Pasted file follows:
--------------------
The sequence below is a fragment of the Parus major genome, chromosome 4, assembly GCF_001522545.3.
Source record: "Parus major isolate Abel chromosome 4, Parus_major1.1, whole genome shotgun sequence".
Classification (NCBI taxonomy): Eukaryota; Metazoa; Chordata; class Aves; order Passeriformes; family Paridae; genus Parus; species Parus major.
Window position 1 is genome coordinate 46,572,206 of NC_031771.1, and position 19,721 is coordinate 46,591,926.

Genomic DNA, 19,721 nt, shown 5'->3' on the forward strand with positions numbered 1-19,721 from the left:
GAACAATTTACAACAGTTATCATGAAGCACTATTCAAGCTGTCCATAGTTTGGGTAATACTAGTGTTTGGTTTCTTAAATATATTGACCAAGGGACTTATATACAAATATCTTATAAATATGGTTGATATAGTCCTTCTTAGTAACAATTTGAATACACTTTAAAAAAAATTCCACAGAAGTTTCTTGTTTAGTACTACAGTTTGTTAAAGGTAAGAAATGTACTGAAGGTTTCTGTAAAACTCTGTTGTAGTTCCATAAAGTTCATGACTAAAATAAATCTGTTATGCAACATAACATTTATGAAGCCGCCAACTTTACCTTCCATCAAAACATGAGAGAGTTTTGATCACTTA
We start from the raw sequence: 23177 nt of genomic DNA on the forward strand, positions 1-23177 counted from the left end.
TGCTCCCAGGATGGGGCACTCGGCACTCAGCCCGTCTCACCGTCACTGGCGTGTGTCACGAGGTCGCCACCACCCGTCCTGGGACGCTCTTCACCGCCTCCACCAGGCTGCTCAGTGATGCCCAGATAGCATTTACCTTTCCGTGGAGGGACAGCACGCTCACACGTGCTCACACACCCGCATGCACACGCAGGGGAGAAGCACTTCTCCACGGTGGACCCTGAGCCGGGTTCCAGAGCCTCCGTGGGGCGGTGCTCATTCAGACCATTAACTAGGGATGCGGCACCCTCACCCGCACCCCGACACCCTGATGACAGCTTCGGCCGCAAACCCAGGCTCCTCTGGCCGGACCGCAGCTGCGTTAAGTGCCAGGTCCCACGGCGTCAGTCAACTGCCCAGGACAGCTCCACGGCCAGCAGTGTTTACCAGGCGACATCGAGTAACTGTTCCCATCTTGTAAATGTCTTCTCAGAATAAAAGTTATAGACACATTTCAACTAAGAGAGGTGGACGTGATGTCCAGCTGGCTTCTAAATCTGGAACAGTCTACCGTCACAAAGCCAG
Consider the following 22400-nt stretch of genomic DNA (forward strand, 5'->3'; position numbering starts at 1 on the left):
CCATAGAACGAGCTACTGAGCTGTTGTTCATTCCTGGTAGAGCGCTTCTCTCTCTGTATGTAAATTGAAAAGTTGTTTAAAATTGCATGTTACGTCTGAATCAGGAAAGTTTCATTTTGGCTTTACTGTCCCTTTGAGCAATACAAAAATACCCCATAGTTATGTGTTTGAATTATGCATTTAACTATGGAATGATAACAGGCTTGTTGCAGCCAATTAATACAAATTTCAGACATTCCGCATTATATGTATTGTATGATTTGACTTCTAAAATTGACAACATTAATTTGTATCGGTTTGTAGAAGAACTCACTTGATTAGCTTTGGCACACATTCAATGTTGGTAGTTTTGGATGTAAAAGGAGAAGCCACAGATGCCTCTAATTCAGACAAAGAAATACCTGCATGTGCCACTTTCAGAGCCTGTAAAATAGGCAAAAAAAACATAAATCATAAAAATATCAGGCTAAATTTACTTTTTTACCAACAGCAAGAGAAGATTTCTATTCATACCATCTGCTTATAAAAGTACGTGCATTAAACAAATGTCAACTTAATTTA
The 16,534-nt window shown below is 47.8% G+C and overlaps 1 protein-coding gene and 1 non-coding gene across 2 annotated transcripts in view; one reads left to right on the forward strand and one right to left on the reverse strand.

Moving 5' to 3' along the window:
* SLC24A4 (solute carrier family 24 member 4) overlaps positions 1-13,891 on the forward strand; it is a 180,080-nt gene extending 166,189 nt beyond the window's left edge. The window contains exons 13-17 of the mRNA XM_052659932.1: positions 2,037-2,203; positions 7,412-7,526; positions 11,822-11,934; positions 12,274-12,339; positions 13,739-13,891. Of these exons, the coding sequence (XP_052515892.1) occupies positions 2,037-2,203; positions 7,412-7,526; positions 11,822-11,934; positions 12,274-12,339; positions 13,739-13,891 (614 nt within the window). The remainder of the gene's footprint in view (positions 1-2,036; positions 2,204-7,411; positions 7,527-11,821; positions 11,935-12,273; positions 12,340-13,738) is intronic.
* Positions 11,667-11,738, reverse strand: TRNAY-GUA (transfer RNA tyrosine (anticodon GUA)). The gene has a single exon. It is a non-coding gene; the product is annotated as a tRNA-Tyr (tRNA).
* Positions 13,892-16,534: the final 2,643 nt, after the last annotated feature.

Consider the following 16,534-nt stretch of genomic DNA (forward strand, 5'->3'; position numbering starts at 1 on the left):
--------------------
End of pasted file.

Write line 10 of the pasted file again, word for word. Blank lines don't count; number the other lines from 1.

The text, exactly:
CCATAGAACGAGCTACTGAGCTGTTGTTCATTCCTGGTAGAGCGCTTCTCTCTCTGTATGTAAATTGAAAAGTTGTTTAAAATTGCATGTTACGTCTGAATCAGGAAAGTTTCATTTTGGCTTTACTGTCCCTTTGAGCAATACAAAAATACCCCATAGTTATGTGTTTGAATTATGCATTTAACTATGGAATGATAACAGGCTTGTTGCAGCCAATTAATACAAATTTCAGACATTCCGCATTATATGTATTGTATGATTTGACTTCTAAAATTGACAACATTAATTTGTATCGGTTTGTAGAAGAACTCACTTGATTAGCTTTGGCACACATTCAATGTTGGTAGTTTTGGATGTAAAAGGAGAAGCCACAGATGCCTCTAATTCAGACAAAGAAATACCTGCATGTGCCACTTTCAGAGCCTGTAAAATAGGCAAAAAAAACATAAATCATAAAAATATCAGGCTAAATTTACTTTTTTACCAACAGCAAGAGAAGATTTCTATTCATACCATCTGCTTATAAAAGTACGTGCATTAAACAAATGTCAACTTAATTTA